Thursday, February 19, 2009

First anniversary

One year and 142 posts ago (starting with this one), I launched this blog.

As is my tendency, I was late in keeping up with a cultural shift. (I didn't get a cell phone till 2002, iPod till 2007, BlackBerry till late 2008. I still don't have a Wii.)

I might be pelted with pixels for admitting this, but I don't read any blogs regularly (though I do pop in on a few publishing ones as often as possible, including the fellow-author ones I link to from my blog). I felt writing a blog would take more time than I could justify for what I'd get out of it.

So taking an accounting a year in, here is what I have gotten out of it:
  • Promotion. Blogging introduces new potential readers to my work by creating an ever-growing body of possible search terms. It is also a means to regularly engage existing readers of my work in between new books, particularly by dropping hints about my future projects. I don't blog only for the people I write for but also the people I work for. Blogging is a platform to show editors the regular efforts I make to promote my work. Before, I'd have to try to convey this in short e-mails. Now the rundown of my marketing madness in the form of short, often photo-illustrated, easy-to-digest posts is running in the background at all times.
  • Networking. This is a subcategory of promotion. I have heard from many kind people who have found something of interest here and want to be informed of new books. They in turn help spread the word about my work.
  • Focus. Blogging can help me determine what is and is not important to do in the course of my career. If I come up with a marketing idea that I do not seeing myself blogging about, it's probably not worth doing. In a way, blogging may actually improve my marketing because it challenges me to maintain a steady stream of marketing so I can have a steady stream of blog content! Finally, blogging is good practice for my perpetual goal to write quickly yet constructively. I don't have time to take too much time for any one post so I try to work on expressing myself in short order.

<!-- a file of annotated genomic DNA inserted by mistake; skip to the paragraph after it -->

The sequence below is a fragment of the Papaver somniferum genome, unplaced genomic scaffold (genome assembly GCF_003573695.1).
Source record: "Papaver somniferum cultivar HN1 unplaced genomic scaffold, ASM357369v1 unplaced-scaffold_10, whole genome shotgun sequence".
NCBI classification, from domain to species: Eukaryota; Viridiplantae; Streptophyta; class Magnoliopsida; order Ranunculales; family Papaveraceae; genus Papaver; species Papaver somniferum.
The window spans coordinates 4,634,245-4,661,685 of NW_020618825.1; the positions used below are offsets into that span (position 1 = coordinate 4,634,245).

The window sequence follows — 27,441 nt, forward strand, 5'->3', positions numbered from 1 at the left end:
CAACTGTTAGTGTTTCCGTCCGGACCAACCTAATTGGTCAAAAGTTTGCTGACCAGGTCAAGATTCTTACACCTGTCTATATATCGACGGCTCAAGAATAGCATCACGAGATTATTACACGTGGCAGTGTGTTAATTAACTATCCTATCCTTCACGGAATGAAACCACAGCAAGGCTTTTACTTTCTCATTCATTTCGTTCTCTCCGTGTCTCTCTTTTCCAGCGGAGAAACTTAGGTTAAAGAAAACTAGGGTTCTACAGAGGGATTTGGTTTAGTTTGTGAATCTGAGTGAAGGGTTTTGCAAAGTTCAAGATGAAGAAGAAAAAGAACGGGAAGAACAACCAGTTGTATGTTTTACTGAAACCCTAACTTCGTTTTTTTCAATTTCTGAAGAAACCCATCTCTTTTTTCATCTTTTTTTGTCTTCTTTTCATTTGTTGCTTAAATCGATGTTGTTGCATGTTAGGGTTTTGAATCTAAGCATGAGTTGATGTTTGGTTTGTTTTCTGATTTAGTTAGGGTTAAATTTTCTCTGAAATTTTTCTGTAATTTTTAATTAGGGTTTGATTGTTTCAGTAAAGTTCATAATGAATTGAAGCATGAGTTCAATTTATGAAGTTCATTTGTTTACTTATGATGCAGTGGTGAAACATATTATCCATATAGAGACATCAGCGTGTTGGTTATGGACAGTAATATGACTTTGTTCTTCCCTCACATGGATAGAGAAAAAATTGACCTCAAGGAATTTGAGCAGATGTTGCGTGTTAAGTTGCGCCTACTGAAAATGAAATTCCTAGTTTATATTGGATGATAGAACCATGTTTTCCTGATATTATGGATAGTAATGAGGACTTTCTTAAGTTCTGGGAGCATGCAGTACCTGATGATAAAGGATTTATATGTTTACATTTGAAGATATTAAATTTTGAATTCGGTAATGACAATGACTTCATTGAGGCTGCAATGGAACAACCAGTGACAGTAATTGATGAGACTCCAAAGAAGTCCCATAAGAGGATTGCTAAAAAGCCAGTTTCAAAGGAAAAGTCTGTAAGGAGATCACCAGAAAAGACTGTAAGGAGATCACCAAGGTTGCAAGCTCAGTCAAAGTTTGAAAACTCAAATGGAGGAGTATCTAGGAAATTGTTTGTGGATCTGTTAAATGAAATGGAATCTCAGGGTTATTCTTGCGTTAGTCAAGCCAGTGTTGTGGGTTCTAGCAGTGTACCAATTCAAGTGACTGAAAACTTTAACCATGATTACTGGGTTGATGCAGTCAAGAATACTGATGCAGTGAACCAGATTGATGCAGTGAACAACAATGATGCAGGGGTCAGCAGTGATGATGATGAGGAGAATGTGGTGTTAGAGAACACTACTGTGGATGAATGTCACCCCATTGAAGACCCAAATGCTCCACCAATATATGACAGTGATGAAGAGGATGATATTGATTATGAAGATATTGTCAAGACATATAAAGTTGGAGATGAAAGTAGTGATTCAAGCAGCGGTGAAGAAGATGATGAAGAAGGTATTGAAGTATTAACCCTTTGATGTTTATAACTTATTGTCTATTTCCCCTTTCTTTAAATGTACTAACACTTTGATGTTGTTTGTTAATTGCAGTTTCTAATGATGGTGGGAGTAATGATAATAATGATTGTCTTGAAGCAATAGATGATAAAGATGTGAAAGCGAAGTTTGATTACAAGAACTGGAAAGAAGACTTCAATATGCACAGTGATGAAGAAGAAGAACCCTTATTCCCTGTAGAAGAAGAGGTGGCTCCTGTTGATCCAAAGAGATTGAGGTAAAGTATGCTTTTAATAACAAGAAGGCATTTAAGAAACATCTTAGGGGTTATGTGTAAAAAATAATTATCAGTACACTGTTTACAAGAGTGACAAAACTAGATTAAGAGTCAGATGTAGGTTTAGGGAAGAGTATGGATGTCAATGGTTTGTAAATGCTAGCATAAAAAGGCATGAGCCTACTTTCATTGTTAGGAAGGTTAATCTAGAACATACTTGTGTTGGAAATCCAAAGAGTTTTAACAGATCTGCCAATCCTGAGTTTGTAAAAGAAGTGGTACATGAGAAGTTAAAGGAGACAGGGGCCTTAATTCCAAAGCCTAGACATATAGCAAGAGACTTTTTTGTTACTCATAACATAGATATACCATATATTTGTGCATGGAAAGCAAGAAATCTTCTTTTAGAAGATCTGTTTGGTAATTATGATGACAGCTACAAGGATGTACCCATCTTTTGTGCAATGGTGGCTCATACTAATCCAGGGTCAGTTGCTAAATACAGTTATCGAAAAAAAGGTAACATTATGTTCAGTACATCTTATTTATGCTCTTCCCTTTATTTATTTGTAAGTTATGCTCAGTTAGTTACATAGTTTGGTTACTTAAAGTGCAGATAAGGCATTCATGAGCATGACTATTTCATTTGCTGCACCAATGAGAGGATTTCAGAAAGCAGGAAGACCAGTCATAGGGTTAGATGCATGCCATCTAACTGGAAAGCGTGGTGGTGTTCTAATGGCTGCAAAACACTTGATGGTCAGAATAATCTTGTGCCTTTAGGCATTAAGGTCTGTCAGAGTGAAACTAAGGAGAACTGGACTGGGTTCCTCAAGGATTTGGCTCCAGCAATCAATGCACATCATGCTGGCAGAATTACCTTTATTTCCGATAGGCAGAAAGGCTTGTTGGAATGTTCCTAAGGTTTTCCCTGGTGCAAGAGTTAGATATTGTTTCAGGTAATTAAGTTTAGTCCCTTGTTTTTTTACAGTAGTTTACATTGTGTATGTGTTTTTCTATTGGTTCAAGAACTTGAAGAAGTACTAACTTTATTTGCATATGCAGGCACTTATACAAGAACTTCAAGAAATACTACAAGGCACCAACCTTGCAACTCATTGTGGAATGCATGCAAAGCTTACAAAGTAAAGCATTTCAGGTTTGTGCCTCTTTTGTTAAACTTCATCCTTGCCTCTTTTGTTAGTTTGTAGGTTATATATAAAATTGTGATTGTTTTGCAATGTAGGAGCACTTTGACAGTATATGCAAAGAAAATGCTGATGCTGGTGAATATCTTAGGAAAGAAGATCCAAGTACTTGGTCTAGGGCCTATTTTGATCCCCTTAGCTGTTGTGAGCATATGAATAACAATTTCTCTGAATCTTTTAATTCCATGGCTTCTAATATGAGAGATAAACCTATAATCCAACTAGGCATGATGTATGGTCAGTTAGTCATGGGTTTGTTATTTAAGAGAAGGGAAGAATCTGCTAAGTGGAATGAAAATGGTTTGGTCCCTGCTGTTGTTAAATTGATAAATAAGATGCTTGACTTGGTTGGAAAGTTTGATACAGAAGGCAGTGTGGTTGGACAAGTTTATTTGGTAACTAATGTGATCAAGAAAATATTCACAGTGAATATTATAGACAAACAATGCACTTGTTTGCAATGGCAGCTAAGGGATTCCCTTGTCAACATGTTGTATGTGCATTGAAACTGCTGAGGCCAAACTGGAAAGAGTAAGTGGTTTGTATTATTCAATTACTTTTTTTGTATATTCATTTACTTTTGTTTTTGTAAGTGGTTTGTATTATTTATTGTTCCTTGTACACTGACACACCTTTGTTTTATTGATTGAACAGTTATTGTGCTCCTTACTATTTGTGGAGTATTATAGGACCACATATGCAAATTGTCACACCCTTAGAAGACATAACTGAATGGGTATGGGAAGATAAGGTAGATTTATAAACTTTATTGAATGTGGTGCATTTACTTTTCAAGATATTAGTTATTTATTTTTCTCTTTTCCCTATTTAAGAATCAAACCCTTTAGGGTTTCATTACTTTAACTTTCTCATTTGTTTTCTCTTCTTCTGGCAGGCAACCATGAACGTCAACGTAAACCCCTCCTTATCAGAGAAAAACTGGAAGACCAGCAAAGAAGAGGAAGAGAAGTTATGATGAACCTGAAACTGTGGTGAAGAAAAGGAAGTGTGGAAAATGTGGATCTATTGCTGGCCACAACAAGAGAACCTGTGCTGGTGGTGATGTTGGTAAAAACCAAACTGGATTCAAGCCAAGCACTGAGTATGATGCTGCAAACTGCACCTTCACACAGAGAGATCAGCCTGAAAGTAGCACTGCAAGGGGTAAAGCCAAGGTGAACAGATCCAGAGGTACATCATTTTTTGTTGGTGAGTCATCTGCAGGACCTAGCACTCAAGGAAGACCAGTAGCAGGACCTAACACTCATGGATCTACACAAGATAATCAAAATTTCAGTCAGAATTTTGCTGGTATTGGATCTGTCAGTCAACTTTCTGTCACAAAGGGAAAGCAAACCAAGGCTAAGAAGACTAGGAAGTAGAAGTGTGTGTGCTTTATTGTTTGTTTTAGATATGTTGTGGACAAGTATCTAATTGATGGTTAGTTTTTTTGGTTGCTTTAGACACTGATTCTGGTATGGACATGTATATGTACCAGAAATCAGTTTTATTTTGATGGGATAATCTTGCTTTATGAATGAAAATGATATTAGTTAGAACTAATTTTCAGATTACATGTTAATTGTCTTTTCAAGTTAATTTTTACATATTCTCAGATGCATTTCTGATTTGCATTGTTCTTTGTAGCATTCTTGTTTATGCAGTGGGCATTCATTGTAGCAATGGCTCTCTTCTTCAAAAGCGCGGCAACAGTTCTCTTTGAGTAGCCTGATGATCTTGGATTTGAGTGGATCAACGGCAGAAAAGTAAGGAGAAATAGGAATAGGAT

• Enjoyment. It is indeed fun to take a break from writing books, magazine content, and presentations to write something that has no restrictions.
Here are some things I've learned:
  • Some have seen this as a superhero blog. While the majority of my focus this year has been Boys of Steel: The Creators of Superman and my research on Batman co-creator Bill Finger, my next three nonfiction picture book manuscripts are not about superheroes. In fact, I probably won't write any other books on superhero creators (though I did poke around to see if there were any such stories I wanted to tell).
  • Simple, unemotional statements of fact can be interpreted as an attack.
  • More writers than I realized are doing nonfiction with a vision similar to mine, namely unconventional and often previously untold stories presented in picture book format but aimed at all ages. And all of the ones I've been in touch with have been so very nice.
  • A seemingly ordinary phrase I used in one post is a pornography term that inadvertently leads inappropriate people to my blog on a regular basis.
  • Despite what I wrote above, I often do spend too much time on a post...such as this one. But thanks for participating in this experiment this past year and hope you will stick around for Year Two.

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